Sheelah, thank you for your comments, and questions, which I very much appreciate. I could not attach this response to your questions, so I copied them below my answer.
RICH’S ANSWER: Parts of some long ago sermons stick in my mind as if the preacher had just delivered them. Father Bob gave one of those messages in the 1990s where he shared his favorite Bible verse, Romans 5:8 “But God proves his love for us in that while we still were sinners Christ died for us.”
Any preparations of mine for preaching begin with Romans 5:8 in mind. I see it as congruent with James’s teaching regarding “ex-cons” and “wounded people.” The opportunity to follow Father Bob in our pulpit, in any church’s pulpit, is truly humbling in a sense of humility that I’ve never before encountered. Rather than a meek response to a high challenge, now I find humility a simultaneously joyful, awe-inspiring and energizing response that creates a sense of eager anticipation to participate in an ongoing, communal event that transcends ego and yet requires a person to bring forward its verbal message.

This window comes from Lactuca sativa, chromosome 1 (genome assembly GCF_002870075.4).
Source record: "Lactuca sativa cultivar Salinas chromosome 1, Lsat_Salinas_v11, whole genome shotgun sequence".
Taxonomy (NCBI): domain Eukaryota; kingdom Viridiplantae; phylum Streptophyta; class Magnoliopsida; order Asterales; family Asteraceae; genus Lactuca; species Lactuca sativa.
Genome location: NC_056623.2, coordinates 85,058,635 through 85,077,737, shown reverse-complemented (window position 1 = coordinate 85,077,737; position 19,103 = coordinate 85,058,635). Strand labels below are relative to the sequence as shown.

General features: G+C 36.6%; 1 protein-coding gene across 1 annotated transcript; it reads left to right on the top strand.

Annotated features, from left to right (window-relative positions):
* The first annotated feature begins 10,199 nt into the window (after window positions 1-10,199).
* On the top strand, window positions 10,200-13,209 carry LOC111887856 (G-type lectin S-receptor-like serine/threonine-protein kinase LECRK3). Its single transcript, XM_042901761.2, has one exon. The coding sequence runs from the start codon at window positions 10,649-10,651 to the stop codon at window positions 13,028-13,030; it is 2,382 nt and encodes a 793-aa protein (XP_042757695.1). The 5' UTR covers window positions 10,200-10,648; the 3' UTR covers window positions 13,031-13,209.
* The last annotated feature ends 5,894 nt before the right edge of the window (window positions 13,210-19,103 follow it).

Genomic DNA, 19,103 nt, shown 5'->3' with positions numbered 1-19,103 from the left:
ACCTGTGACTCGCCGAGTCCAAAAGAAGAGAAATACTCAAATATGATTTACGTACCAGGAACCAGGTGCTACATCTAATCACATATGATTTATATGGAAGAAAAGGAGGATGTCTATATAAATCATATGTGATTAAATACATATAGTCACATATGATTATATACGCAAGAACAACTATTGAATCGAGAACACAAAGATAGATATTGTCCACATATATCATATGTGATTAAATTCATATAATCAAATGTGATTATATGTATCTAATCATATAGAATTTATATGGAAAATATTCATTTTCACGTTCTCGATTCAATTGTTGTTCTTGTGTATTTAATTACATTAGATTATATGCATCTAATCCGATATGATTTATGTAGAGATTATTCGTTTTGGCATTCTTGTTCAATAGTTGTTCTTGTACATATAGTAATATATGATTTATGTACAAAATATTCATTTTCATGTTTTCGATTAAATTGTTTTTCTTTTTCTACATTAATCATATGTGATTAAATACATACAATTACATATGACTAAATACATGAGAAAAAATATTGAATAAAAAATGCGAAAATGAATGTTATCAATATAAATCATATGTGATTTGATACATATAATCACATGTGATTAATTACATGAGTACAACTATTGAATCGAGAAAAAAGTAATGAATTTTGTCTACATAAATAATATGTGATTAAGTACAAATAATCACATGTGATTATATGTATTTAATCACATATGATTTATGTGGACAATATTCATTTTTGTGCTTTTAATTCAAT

I hope I’m answering your question. Your phrase “trust but verify” resonates with my former career as a revenue agent. That approach can be productive, but I don’t think it applies to religious leaders and religious teachings. Not that I don’t discriminate among religious leaders and teachings. While some appeal more than others, I listen to all and respond to those who intersect with my life keeping an open mind because what is peripheral now may become integral at a later day.
SHEELAH’S COMMENTS & QUESTIONS: Congratulations on the opportunity to preach Rich, this is certainly justly deserved! I am not quite sure, however, how you are addressing the question concerning the insights and content from the previous session, which discusses the theme of freeing us from idolatry, in particular of rules and clerical leadership. Do you mean that the very serious preparation that you speak of is a truly humble way of approaching the task? In referring to the ‘officers’ in the prison as all being “ex cons” James implies that we are all wounded people and that the role of the preacher is to be a servant of the people? OR that a “trust but verify” attitude towards religious leaders and religious teachings is a healthy attitude? Can you enlarge a little on your thoughts in this post? I am very interested to understand your meaning here.